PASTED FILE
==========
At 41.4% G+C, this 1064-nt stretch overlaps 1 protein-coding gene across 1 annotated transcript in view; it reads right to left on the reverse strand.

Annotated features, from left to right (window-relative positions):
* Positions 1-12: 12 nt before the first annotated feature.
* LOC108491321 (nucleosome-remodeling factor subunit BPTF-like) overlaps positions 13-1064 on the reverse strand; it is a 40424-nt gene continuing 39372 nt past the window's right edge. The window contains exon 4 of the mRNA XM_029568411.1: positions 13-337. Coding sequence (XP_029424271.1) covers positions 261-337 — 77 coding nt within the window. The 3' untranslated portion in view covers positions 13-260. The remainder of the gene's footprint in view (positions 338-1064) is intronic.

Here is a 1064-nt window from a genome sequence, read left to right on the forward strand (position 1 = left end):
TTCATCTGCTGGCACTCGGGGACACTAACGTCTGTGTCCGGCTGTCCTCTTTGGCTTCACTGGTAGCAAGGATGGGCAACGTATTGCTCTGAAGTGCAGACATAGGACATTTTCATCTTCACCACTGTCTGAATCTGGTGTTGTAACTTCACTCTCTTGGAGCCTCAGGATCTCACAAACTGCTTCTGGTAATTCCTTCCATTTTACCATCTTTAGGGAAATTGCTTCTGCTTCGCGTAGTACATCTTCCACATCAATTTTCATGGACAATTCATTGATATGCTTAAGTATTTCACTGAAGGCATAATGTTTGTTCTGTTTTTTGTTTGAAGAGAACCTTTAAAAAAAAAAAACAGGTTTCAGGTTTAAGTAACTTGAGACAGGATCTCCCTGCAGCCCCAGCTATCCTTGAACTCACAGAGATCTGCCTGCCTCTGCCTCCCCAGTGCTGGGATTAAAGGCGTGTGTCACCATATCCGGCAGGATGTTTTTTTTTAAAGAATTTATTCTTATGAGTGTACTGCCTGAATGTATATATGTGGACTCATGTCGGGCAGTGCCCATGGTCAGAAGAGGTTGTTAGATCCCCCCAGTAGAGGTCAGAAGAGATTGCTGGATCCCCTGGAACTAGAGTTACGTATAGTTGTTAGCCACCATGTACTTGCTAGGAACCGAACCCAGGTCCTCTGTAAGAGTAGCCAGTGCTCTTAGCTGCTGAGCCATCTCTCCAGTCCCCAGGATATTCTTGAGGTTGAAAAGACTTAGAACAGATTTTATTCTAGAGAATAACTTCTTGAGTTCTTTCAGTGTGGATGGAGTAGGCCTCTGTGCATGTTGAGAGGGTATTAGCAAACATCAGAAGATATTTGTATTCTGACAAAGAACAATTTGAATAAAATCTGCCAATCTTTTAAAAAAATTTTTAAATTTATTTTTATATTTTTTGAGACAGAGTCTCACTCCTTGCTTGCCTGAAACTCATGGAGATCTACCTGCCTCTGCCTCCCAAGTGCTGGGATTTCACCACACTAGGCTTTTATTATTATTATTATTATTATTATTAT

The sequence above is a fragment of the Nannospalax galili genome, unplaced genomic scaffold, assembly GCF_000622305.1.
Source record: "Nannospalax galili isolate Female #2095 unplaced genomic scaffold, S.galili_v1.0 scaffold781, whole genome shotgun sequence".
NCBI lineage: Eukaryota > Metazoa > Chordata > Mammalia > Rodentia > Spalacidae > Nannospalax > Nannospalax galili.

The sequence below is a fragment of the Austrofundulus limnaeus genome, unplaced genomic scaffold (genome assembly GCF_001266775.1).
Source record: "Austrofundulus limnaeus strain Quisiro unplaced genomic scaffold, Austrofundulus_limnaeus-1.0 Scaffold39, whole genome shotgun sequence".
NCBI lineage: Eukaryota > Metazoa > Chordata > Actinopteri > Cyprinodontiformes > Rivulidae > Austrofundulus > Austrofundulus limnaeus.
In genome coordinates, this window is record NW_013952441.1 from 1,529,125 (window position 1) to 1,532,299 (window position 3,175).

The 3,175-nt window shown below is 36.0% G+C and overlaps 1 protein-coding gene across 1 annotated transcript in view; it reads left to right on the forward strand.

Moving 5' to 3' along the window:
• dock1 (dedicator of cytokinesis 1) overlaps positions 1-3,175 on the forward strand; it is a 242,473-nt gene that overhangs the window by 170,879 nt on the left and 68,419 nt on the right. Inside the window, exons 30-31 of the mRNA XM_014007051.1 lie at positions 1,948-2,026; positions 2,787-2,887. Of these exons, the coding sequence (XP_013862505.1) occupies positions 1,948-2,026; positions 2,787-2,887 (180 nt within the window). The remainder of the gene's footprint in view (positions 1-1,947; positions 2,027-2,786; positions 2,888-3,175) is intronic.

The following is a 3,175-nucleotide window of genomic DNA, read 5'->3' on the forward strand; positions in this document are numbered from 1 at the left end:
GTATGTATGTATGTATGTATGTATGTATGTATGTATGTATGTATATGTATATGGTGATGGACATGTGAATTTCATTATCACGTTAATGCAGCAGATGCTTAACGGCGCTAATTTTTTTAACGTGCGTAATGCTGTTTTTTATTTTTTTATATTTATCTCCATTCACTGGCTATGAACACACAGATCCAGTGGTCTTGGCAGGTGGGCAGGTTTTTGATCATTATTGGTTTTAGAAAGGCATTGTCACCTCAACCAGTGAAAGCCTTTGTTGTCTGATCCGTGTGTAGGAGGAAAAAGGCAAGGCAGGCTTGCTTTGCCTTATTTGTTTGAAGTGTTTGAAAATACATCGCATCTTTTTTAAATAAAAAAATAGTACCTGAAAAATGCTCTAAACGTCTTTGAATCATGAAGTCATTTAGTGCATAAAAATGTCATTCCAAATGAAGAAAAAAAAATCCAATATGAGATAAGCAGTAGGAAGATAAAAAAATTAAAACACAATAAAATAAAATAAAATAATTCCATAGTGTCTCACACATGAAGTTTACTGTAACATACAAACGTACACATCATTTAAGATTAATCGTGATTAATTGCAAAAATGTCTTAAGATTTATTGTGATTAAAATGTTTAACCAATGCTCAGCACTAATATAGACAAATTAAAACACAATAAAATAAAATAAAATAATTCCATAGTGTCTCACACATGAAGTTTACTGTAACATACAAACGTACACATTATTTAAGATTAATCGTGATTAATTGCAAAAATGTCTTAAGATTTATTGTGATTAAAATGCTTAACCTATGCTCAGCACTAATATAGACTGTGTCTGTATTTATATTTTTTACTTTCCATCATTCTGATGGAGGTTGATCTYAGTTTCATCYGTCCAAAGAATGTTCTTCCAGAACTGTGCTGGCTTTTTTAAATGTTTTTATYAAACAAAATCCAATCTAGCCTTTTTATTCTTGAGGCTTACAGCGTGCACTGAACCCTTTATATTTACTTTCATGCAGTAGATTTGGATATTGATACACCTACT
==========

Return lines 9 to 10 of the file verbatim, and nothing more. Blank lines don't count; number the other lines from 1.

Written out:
NCBI lineage: Eukaryota > Metazoa > Chordata > Mammalia > Rodentia > Spalacidae > Nannospalax > Nannospalax galili.

The sequence below is a fragment of the Austrofundulus limnaeus genome, unplaced genomic scaffold (genome assembly GCF_001266775.1).